The gender-specific impact of emotional tears

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The purpose of crying has recently become a topic of interest, with evidence supporting its interpersonal functions. The assumption that tears not only express a need for help, but in reaction also foster willingness to help in an observer, has received preliminary empirical support. The current study replicated previous work using a within-subject design with 140 subjects (50% female) who were exposed to images depicting male and female individuals crying, with half of both displaying visible tears and the others not displaying tears. Novel is our comparison of willingness to help across all possible gender combinations of tear display and observer. Potential mediation by perceived helplessness, friendliness, and connectedness of the depicted person was tested in male and female participants separately. We replicated the strong effect of tears on willingness to help, and showed this effect to be less potent for male dyads than for female or mixed ones, which is new to the literature. Perceived helplessness mediated the link between crying and helping, whereas perceived connectedness seemed only relevant for female participants, and perceived friendliness was not significant. Possible origins and implications of a differential gender function of crying are discussed.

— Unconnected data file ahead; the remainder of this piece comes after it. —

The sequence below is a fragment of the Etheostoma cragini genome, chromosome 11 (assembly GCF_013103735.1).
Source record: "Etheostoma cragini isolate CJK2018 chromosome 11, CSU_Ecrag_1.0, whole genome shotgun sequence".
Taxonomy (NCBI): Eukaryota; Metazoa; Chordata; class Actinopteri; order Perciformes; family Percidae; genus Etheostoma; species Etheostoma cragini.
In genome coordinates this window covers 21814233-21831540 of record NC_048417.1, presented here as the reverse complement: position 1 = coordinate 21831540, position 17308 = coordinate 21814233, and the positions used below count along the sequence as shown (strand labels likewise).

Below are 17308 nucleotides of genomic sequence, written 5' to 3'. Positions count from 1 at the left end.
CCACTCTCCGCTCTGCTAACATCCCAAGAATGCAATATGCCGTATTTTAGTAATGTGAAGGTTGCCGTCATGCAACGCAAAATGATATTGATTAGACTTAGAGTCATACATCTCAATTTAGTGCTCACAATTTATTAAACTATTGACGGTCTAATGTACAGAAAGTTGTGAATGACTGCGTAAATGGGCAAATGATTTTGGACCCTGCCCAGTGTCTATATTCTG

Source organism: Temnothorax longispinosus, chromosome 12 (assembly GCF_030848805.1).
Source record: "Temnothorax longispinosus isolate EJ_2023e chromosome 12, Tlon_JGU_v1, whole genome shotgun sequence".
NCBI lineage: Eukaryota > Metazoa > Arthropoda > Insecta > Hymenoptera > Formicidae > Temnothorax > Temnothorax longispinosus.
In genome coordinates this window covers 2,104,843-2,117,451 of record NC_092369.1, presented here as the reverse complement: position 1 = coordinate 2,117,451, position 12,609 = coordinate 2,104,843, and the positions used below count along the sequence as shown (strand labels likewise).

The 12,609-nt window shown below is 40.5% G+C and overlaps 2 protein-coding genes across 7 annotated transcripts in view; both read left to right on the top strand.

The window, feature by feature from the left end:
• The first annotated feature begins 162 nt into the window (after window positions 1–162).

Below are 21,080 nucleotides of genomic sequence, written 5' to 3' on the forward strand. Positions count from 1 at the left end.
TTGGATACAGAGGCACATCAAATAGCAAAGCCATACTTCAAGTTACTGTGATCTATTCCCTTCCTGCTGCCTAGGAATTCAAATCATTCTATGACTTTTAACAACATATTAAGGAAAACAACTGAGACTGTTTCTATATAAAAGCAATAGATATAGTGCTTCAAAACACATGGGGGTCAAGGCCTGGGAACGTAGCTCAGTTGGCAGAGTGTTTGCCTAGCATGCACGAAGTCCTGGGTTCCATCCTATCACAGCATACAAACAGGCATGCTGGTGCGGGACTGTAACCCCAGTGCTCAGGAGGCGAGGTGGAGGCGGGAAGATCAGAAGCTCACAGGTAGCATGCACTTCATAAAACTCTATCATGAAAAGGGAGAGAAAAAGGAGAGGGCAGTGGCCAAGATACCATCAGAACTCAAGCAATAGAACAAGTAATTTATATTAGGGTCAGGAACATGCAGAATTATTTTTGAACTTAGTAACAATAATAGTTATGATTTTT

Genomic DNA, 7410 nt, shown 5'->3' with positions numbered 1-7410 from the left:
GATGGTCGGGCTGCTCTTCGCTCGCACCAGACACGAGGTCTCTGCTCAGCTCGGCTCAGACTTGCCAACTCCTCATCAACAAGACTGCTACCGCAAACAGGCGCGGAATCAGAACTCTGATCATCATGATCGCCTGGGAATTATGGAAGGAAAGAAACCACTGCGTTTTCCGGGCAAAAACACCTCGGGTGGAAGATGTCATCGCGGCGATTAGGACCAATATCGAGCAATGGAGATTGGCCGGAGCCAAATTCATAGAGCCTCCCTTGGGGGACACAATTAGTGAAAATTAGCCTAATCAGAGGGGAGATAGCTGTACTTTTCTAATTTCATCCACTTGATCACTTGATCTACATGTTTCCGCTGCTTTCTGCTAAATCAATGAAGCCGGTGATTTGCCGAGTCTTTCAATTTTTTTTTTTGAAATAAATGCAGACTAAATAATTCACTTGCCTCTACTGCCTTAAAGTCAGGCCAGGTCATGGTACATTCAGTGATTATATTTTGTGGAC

Original languageEnglish
Pages (from-to)696-704
Number of pages9
JournalMotivation and Emotion
Issue number4
Early online date18-May-2019
Publication statusPublished - Aug-2019


  • Crying
  • Helplessness
  • Connectedness
  • Friendliness
  • Gender differences
  • MEN
  • MOOD
  • CRY

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